In addition, cryptocurrencies will continue to support the flourishing ransomware industry overall, despite law enforcement becoming more advanced in their ability to trace attacks, for example, through bitcoin wallets.
According to Zamani, companies will have to go beyond the vital step of creating backups, to protect themselves. “Companies will need to utilise systems that can create snapshots in time or maintain multiple versions of files created over the course of the day, to enable restoration to a specific point in time prior to the backup with minimal loss of productivity. Security professionals will need to routinely test if their backups allow them to restore the data and files in a specific timeframe to ascertain the downtime the company can withstand if a ransomware attack is realised.”
“We will also see more companies recognising the need to implement the Principle of Least Privilege—limiting file access rights for users to the bare minimum permissions they need to perform their work to reduce the number of files that could be encrypted in the event of a ransomware attack. Advanced companies will grant employees only the access needed for the business activities of a specific function, rather than providing automatic access to everything,” he adds.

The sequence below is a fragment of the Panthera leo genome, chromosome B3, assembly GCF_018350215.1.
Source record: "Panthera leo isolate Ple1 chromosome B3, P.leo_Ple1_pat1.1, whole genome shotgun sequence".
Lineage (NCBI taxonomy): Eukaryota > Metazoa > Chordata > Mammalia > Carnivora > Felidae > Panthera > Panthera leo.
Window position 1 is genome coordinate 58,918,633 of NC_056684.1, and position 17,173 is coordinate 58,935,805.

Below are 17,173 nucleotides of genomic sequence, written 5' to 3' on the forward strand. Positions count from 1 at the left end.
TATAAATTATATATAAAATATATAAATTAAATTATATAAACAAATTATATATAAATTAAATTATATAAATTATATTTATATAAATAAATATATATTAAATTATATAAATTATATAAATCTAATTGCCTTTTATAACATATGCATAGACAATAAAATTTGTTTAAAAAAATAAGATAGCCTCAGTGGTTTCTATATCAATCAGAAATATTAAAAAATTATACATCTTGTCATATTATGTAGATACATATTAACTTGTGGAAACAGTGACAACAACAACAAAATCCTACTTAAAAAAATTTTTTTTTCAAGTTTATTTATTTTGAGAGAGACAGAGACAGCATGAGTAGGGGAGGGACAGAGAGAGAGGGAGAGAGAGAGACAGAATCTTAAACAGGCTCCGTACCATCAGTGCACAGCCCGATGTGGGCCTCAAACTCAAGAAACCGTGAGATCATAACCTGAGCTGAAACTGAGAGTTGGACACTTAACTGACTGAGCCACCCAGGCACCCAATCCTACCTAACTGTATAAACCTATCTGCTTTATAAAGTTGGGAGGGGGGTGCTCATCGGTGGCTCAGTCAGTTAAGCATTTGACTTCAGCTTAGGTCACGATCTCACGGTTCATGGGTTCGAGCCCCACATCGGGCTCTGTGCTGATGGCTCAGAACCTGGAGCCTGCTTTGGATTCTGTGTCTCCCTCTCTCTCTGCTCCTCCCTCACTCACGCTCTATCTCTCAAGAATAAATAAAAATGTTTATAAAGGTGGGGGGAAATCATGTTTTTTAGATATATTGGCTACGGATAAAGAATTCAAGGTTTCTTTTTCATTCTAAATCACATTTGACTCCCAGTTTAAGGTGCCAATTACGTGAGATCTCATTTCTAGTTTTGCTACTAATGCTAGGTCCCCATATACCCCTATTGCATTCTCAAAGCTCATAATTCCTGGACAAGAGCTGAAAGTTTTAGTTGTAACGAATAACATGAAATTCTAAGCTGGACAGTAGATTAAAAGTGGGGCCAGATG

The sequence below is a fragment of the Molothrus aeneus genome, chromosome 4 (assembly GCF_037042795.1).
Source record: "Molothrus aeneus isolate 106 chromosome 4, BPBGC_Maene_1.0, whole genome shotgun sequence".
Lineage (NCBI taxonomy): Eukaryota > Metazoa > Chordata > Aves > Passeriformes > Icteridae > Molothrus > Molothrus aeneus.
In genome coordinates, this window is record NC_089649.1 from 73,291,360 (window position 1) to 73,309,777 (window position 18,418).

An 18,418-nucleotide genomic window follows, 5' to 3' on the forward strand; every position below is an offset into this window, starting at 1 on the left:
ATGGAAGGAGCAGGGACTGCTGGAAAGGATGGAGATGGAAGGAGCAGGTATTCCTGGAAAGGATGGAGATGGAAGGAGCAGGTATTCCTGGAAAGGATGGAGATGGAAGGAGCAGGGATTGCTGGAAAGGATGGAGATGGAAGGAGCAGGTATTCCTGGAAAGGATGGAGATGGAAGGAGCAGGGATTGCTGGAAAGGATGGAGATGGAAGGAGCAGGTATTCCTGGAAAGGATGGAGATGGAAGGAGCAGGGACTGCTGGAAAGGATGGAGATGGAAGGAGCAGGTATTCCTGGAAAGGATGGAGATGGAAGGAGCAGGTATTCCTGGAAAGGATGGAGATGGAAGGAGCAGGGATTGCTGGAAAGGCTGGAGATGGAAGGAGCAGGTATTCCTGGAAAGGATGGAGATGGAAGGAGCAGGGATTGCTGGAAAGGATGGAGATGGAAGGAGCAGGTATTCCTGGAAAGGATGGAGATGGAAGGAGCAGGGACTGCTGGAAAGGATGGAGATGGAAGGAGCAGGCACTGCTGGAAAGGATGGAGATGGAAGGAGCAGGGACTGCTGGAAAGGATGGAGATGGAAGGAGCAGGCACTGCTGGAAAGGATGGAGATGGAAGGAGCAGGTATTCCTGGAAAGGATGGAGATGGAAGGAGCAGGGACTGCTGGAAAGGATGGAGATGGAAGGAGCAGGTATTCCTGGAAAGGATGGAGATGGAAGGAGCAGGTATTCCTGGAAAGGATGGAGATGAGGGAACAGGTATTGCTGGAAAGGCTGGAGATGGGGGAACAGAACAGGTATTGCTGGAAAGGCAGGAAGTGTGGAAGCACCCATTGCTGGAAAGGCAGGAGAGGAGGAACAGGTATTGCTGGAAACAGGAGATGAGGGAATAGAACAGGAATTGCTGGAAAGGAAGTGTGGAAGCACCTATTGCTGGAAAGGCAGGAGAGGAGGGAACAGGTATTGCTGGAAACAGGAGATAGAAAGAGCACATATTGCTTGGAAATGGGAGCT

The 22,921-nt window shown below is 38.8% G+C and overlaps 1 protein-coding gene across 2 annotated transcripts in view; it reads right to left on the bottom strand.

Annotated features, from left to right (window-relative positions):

With perpetrators carrying out wide-scale, profitable, and disruptive attacks in recent years, the number of attackers, the volume of ransomware families, and the number of infections increased dramatically. The trend is continuing, with attackers launching large-scale attacks, but also evolving their tactics to implement targeted attacks with demands for greater payments proportional to the value of the assets. This activity will be supported by the continued rise of cryptocurrencies.
The following questions from Aon will give an indication on how risk ready your organisation is to face a ransomware attack:
- When was the last time you reviewed your company’s patch management program? Your disaster recovery and business continuity plans?
- Can you identify where all of your mission critical data resides and whether regular backups are being made?
- Does your cyber insurance policy provide adequate coverage? Have you taken the necessary steps to ensure you will be eligible to make a claim if your company is impacted?
- Have you communicated with employees about the latest phishing and social engineering techniques?
- Do you have an incident response plan in place and has it recently been tested so everyone knows what to do in the event of an attack?
- Are all necessary technical and procedural controls in place and operating properly?
- Has your security posture recently been assessed and tested and have you acted on the results?
“Whether you are a big or small operator, your company’s ability to protect against and recover from ransomware attacks rely on implementing proactive technical measures and business continuity plans. That is why you need a qualified risk advisor by your side who is able to take your business through a comprehensive cyber risk assessment in order to mitigate the risk of unwarranted access to your most crucial data,” concludes Zamani.